Jaipur-based Kunwar Customs’ handbuilt 135cc cafe racer is based on a 2013 Bajaj Discover 135
Bajaj Auto discontinued the Discover range of commuter motorcycles ahead of BS6 emission norms. In the final BS4 era of its 16-year market run, the Bajaj Discover was available in two formats: 125 and 110.
Previously, there were ‘100’, ‘135’ and ‘150’ models as well. However, tighter competition and lower demand eventually led to their discontinuation. Bajaj Auto’s Pulsar series have also played a part in reducing its desirability.
Chances of the Chakan-based manufacturer reintroducing its Discover lineup in an upgraded BS6 format are not bleak. In the 125cc-135cc segment, Hero MotoCorp and Honda Motorcycle India are clearly the most dominant names. Meanwhile, KTM India has diversified this segment into sportier choices with the 125 Duke and RC125 siblings.
Bajaj Discover 135 Cafe Racer
The Bajaj Discover, let alone commuter motorcycles, may not be the best choice for customisations. Yet the trend of converting used or neglected small-capacity motorcycles into creative examples have been popular in the country for quite some time. It was only recently that we shared a ‘Bajaj CT100 Cafe’ build from Sunam, Punjab. Jaipur-based Kunwar Customs has made a similar approach with a 2013 Bajaj Discover 135. Here’s a walkaround video on it by automotive YouTube channel Throttle 98:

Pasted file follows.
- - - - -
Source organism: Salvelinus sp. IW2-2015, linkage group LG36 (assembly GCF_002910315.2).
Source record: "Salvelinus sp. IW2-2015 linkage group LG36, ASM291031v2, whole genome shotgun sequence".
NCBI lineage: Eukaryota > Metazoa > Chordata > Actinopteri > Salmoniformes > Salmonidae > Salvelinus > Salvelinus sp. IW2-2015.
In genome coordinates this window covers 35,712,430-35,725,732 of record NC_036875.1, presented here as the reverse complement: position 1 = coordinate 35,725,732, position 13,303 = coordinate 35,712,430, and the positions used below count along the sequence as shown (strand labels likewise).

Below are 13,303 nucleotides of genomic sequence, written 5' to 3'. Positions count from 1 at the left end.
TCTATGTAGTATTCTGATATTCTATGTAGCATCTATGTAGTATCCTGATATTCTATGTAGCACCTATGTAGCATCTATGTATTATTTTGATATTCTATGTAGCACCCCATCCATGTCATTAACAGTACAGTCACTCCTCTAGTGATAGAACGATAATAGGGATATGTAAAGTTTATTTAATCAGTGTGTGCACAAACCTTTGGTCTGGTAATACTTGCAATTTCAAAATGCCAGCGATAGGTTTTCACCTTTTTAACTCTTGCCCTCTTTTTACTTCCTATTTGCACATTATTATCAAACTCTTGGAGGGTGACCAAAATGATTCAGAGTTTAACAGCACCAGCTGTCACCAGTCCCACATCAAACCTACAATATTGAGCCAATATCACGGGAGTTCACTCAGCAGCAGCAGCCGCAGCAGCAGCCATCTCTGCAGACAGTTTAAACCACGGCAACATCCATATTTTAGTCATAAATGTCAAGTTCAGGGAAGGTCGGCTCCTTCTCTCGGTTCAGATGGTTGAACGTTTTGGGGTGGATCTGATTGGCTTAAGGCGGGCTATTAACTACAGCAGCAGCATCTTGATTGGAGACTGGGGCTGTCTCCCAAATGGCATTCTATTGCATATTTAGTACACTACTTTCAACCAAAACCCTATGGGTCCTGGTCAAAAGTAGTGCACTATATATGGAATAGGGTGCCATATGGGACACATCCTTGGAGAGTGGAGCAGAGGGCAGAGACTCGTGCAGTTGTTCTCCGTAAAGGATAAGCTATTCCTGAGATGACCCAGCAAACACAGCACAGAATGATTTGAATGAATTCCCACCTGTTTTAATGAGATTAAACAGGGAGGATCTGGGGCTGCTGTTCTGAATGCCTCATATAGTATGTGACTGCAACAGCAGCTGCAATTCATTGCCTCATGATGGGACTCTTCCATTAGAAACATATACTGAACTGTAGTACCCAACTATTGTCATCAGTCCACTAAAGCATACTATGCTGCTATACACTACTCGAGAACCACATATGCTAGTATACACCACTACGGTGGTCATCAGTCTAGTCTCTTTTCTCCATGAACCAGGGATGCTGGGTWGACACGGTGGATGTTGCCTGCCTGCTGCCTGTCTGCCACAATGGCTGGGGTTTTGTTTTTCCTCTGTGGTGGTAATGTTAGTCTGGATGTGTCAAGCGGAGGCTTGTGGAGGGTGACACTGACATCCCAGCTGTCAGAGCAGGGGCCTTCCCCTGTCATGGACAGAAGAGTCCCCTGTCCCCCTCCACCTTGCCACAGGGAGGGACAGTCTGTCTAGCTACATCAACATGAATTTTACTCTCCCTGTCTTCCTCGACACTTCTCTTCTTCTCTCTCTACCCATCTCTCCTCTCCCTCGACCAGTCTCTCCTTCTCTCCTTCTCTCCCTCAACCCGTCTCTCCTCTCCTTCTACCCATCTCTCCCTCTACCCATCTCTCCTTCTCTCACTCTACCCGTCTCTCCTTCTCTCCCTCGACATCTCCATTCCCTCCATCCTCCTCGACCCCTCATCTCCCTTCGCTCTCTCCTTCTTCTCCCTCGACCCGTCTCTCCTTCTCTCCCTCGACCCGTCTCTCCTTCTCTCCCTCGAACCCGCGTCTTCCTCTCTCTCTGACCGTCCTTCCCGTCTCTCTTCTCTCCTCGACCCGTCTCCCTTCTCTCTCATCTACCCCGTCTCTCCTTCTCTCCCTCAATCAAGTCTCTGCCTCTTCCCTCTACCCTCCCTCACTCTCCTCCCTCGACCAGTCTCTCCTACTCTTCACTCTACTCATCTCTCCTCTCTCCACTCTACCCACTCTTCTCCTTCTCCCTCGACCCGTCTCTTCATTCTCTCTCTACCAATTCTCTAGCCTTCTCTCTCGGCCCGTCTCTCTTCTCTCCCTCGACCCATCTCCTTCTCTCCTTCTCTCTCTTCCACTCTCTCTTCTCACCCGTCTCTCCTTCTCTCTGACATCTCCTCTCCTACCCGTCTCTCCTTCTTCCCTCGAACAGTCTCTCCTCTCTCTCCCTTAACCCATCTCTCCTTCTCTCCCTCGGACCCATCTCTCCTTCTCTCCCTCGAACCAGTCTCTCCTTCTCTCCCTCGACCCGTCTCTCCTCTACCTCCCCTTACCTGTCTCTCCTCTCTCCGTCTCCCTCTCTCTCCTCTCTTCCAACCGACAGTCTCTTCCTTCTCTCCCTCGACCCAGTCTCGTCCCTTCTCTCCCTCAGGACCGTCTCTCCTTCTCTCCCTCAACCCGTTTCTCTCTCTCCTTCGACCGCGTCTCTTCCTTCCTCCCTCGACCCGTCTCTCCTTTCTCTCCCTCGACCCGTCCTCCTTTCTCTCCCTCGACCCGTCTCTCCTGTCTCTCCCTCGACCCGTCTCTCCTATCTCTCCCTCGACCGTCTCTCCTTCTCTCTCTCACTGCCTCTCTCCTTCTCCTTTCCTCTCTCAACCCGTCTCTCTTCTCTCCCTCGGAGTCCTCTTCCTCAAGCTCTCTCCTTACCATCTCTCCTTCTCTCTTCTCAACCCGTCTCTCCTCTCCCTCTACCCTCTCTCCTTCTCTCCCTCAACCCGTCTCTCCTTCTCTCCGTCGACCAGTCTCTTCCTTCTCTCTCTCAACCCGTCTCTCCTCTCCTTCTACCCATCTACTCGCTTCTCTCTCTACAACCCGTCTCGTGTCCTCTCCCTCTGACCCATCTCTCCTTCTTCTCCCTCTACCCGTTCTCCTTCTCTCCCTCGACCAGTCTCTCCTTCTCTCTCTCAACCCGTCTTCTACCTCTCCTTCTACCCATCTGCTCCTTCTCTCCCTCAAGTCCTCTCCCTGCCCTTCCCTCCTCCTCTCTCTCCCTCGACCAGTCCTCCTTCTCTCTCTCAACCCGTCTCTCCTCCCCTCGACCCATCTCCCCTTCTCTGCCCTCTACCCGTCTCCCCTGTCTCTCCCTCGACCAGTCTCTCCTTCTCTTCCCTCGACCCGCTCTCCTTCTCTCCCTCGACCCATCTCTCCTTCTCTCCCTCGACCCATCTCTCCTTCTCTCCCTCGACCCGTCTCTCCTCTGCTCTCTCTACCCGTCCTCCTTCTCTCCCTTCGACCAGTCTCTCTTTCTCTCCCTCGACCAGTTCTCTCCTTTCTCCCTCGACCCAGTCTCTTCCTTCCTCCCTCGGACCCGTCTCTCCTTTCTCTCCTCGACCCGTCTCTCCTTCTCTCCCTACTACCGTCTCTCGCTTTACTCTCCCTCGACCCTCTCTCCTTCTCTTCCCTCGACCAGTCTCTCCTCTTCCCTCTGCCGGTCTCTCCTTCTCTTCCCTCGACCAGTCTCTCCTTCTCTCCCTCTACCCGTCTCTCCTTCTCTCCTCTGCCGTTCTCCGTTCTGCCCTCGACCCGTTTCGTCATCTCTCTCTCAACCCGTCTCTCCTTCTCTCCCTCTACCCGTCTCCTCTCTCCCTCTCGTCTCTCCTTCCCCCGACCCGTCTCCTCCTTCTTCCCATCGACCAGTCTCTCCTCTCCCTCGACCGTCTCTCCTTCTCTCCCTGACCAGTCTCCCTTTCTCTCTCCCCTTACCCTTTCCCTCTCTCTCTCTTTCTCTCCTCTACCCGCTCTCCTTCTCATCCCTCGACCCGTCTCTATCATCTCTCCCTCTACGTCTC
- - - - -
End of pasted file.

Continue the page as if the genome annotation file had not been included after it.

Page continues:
Kunwar Customs’ Bajaj Discover cafe racer build dates back to early 2019. The video suggests that it has seen a lot of kilometres as the custom body components have minor scratches and wear all across.
Throttle 98 states that the customisation cost Rs 70,000 (arguably on the higher side) in addition to a donor motorcycle. Most panels were handbuilt while certain parts were borrowed from previous-gen Yamaha FZ and Bajaj Avenger models.
Starting with the obvious, key highlights include cafe-racer handlebars (with USD bar-end mirrors), offset single-pod instrument console, single-seat configuration, pushed-back footpegs, round headlamp, (similar to Royal Enfield’s Continental GT 535), fabricated sidebox, new fuel tank, LED tail lamp, wider 5-spoke wheels, rear monoshock and a custom exhaust system. The motorcycle is finished in a metallic grey shade with a black racing stripe running through the centre. The brown seat creates an interesting contrast.
Engine & Specs
There are no major changes to the power plant. In its healthy stock format, the 134.21cc air-cooled DTS-i single-cylinder engine was tuned to produce almost 13bhp @ 8,500rpm and 11.88Nm @ 6,500rpm. This is mated to a 4-speed gearbox (one of the reasons why the motorcycle was less desirable). Ex-showroom prices stood at roughly Rs 61,000.